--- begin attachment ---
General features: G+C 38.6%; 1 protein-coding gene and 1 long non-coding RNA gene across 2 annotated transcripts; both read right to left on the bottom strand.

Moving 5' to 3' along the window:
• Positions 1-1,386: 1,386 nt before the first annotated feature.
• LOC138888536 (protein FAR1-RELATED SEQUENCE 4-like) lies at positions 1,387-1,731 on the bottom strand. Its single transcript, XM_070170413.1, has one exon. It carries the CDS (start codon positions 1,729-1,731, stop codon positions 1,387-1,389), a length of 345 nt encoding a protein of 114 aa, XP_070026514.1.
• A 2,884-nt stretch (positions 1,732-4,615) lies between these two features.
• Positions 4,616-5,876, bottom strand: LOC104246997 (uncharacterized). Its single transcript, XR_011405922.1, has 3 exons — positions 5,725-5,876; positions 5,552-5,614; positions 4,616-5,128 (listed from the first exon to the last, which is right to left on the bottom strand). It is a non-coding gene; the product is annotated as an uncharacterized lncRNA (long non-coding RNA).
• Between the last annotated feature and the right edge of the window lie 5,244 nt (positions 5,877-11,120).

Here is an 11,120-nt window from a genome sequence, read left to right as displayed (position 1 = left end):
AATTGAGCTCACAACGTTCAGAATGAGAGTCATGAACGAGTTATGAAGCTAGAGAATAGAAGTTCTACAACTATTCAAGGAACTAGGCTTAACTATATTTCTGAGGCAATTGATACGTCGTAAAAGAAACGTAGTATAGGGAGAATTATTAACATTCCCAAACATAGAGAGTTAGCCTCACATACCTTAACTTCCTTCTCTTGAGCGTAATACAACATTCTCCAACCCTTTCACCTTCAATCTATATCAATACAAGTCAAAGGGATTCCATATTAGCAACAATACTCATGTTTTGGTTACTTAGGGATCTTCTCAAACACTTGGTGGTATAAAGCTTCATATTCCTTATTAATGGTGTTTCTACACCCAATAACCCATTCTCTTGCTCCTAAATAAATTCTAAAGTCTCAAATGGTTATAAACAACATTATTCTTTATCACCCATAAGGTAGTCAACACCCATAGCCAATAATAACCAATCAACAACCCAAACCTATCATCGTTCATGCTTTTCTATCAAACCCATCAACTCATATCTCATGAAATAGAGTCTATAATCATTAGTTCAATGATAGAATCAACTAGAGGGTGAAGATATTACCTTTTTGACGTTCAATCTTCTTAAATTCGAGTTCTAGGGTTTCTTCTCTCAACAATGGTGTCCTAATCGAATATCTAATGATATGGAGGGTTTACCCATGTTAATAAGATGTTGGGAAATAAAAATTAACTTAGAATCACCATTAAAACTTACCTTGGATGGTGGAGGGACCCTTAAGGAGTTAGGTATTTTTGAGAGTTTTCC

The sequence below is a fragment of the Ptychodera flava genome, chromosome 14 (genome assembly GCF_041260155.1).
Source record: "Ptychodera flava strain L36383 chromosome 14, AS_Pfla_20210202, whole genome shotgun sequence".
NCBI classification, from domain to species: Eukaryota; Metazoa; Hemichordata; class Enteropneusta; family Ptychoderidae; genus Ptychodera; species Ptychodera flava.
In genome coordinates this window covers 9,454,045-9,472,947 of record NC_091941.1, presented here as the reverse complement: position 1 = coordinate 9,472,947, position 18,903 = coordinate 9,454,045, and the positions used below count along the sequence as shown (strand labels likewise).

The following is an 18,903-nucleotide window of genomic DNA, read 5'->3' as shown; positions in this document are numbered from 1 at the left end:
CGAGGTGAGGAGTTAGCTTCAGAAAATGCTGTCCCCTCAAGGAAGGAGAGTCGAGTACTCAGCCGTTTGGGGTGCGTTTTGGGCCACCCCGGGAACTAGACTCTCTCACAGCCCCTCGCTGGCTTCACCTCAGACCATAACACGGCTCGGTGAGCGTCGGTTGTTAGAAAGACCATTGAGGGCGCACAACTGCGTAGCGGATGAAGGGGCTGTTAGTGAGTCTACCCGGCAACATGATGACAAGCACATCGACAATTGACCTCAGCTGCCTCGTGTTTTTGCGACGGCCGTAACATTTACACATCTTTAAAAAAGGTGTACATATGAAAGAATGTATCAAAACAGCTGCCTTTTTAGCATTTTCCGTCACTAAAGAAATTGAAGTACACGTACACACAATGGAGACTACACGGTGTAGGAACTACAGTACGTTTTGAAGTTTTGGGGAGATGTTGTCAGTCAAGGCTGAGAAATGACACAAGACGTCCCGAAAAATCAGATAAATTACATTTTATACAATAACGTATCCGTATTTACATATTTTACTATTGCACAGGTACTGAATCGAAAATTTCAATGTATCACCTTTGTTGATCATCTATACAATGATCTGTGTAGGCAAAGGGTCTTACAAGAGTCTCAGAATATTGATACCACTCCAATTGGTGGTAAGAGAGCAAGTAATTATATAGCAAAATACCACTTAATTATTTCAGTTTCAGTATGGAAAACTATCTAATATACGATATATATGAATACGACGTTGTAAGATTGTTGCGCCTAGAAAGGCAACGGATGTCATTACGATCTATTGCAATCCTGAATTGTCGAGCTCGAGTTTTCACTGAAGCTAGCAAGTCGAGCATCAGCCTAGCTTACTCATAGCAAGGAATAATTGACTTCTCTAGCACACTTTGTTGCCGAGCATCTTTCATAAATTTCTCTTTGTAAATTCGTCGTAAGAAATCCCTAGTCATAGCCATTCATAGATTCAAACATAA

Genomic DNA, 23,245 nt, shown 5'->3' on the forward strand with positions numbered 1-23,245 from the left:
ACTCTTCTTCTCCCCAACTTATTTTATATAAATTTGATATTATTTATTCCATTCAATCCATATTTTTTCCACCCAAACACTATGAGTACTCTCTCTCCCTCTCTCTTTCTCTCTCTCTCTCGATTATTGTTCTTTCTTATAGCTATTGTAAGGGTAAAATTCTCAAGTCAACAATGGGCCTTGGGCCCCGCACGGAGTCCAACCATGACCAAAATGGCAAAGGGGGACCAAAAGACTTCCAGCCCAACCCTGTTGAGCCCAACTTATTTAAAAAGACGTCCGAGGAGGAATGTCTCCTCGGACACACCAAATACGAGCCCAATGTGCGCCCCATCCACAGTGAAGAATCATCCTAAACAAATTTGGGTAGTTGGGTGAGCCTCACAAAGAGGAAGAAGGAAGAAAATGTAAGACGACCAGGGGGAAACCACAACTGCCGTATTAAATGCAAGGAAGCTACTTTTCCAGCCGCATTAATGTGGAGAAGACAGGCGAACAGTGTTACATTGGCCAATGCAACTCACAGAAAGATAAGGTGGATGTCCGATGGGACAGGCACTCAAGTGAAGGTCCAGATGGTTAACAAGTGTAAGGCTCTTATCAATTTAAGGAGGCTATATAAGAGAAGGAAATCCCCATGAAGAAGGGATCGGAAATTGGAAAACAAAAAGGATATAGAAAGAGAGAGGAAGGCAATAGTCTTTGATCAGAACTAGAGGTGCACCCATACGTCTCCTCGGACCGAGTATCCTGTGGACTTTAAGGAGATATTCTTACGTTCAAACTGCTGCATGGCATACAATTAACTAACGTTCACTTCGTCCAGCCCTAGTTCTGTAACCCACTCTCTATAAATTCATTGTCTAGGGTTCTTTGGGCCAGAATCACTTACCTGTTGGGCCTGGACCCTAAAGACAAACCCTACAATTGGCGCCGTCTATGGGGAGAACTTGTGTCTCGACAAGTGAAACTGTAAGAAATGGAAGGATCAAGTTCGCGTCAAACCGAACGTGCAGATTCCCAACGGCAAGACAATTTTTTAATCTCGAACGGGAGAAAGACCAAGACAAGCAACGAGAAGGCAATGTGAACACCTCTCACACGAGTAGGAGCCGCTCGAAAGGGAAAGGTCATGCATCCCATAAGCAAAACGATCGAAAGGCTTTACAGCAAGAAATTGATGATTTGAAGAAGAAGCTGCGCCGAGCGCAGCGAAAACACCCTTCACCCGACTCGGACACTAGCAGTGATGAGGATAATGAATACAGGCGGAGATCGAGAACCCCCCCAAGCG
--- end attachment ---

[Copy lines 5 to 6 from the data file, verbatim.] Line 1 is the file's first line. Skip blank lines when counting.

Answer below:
• A 2,884-nt stretch (positions 1,732-4,615) lies between these two features.
• Positions 4,616-5,876, bottom strand: LOC104246997 (uncharacterized). Its single transcript, XR_011405922.1, has 3 exons — positions 5,725-5,876; positions 5,552-5,614; positions 4,616-5,128 (listed from the first exon to the last, which is right to left on the bottom strand). It is a non-coding gene; the product is annotated as an uncharacterized lncRNA (long non-coding RNA).